Tesla has an overwhelming amount of influence on the automotive sector, and for a company that has only been building cars for 12 years, that’s pretty impressive. Not only has the company shown that cars can be powered by batteries and still be cool, but it is changing other, more subtle details. For example, cars don’t need buttons and knobs for every function they hold. Other car companies are adopting minimalistic designs, simply because Tesla showed that they are just as, if not more, effective as all those annoying buttons that used to dominate car interiors.
In addition to those subtle details, the overall adoption of the EV sector by consumers can basically be attributed to Tesla’s mass appeal. While Elon Musk has always said that branding is dumb, Tesla has a great “brand.” Forever, people thought that EVs were these whining cars that could only go 80 miles before you’d have to plug it in again. But Tesla is different. Tesla has a mystique about it, a certain brand appeal. People look at $35,000 Teslas the same way they do a $200,000 Lamborghini.
But what might be more impressive about Tesla than its appeal to consumers is the fact that car companies that have been around for over 100 years are chasing after a 12-year-old car company run by a guy who loves video games, silly jokes, and is more interactive with followers than any other CEO on the planet.
The fact of the matter is, Tesla changed the game. While they might not have invented the first electric car, they made the idea better. While they may not be the first company to make a semi-autonomous car, they made the idea better. And while they may not have built the first battery that ever went into an EV, they made the idea better.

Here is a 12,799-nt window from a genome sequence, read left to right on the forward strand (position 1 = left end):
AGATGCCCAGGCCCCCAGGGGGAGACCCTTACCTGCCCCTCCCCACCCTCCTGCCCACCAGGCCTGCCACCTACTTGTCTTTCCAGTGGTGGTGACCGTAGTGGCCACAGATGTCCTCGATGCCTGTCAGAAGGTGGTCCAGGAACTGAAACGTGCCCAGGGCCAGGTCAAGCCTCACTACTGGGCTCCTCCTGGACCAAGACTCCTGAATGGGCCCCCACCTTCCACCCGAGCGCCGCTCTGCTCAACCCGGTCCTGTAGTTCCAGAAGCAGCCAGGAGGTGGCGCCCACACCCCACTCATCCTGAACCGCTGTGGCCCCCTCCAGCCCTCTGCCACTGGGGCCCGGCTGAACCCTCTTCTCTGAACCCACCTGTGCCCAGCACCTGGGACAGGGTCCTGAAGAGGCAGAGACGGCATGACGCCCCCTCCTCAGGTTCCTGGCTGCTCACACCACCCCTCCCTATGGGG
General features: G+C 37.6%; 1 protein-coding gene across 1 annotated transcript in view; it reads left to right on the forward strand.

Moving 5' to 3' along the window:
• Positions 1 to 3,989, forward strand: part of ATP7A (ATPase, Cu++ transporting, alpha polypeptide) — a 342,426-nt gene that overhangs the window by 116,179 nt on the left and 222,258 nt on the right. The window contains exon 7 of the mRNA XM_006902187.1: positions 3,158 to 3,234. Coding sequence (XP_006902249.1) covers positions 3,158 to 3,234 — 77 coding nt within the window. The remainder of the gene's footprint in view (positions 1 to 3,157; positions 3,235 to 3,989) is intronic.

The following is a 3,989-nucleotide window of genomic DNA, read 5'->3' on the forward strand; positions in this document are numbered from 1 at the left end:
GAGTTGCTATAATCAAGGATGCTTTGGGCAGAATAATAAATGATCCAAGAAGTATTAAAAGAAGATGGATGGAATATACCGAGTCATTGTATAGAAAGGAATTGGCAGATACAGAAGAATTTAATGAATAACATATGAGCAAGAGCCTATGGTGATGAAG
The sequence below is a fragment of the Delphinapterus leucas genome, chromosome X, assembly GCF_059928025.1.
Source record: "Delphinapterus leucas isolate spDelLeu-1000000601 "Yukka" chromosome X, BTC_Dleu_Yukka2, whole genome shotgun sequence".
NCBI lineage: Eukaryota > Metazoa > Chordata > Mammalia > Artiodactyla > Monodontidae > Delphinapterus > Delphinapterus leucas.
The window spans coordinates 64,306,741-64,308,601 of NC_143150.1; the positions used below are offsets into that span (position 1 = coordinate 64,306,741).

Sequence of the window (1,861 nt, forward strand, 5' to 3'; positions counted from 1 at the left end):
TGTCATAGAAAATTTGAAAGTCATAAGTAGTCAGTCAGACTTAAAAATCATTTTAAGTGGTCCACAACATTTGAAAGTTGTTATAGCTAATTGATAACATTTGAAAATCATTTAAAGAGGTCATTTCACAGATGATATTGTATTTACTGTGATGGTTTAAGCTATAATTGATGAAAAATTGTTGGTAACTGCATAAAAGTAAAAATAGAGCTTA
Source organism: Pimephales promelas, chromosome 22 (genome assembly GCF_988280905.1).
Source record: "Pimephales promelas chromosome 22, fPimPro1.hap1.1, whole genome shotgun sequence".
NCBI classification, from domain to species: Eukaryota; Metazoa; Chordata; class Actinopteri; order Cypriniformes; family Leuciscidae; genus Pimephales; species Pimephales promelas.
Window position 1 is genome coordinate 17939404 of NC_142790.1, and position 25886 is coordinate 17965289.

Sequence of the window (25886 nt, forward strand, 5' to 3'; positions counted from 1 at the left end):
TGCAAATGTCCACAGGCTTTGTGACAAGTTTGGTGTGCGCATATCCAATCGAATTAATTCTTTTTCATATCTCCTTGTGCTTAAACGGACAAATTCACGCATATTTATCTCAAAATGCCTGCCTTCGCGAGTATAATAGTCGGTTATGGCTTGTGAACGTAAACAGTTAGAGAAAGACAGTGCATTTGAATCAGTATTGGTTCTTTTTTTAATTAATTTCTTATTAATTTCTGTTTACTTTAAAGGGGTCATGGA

Now, everyone is hopping on board. This is where I ask: Do you think that Volkswagen, GM, Ford, and others would be developing EV tech if Tesla never existed?
I don’t think so. I think this is where examining the influence on the automotive market as a whole that Tesla has had so far is worth noting. But when you have this influence, there come some negatives.
This week, Tesla news has been flooded by reviews and examples of the Full Self-Driving Beta. It’s been out for about a week and a half, and we’ve seen the self-driving tech in a variety of settings and environments. We all know that this is a rough draft of what will be released in a few months to more owners, and we know that there are going to be critiques and criticisms about what Tesla could have done differently.
However, there are already reviews, like the one from Consumer Reports, claiming that Tesla Autopilot is a “distant-second” to GM’s Super Cruise. Unbelievably, the Tesla community has come to expect that mainstream publications and journalism outlets will side with other companies. It is something that has not surprised anyone when it comes to Tesla and another carmaker.
Interestingly, Super Cruise was not widely talked about by media outlets until Tesla’s FSD Beta was released. Now, the idea that GM has this all-capable Super Cruise that is so much better than Autopilot is supposed to be accepted. If this was the case, why was nobody really mentioning Super Cruise before? All we heard about was Tesla Autopilot.
Another case of Tesla “leading the herd” and influencing other car companies, is batteries. When Tesla started talking about a million-mile battery a few months back, everyone outside the community was skeptical. Telling family and friends about their developments was like trying to convince them Santa Claus is real. They just weren’t buying it.
However, GM then said that they were closer to a million-mile battery than ever before. Did they outline their plan? No. Did they say where they were sourcing material from? No. They just said, “We have a battery. It’s better than Tesla’s.” That was that, and everyone outside the community bought it.
What does Tesla do? Has an entire day devoted to batteries and cell development. Showing the new 4680 cells, breaking down how it will be better but more affordable, and how it will be on par with gas car pricing was something to admire. However, after showing the cell, how they were building it, and outlining that it was already being produced right down the street from Fremont, people still didn’t believe it.
GM was all talk, and it was believable. Tesla showed it, and it was unbelievable.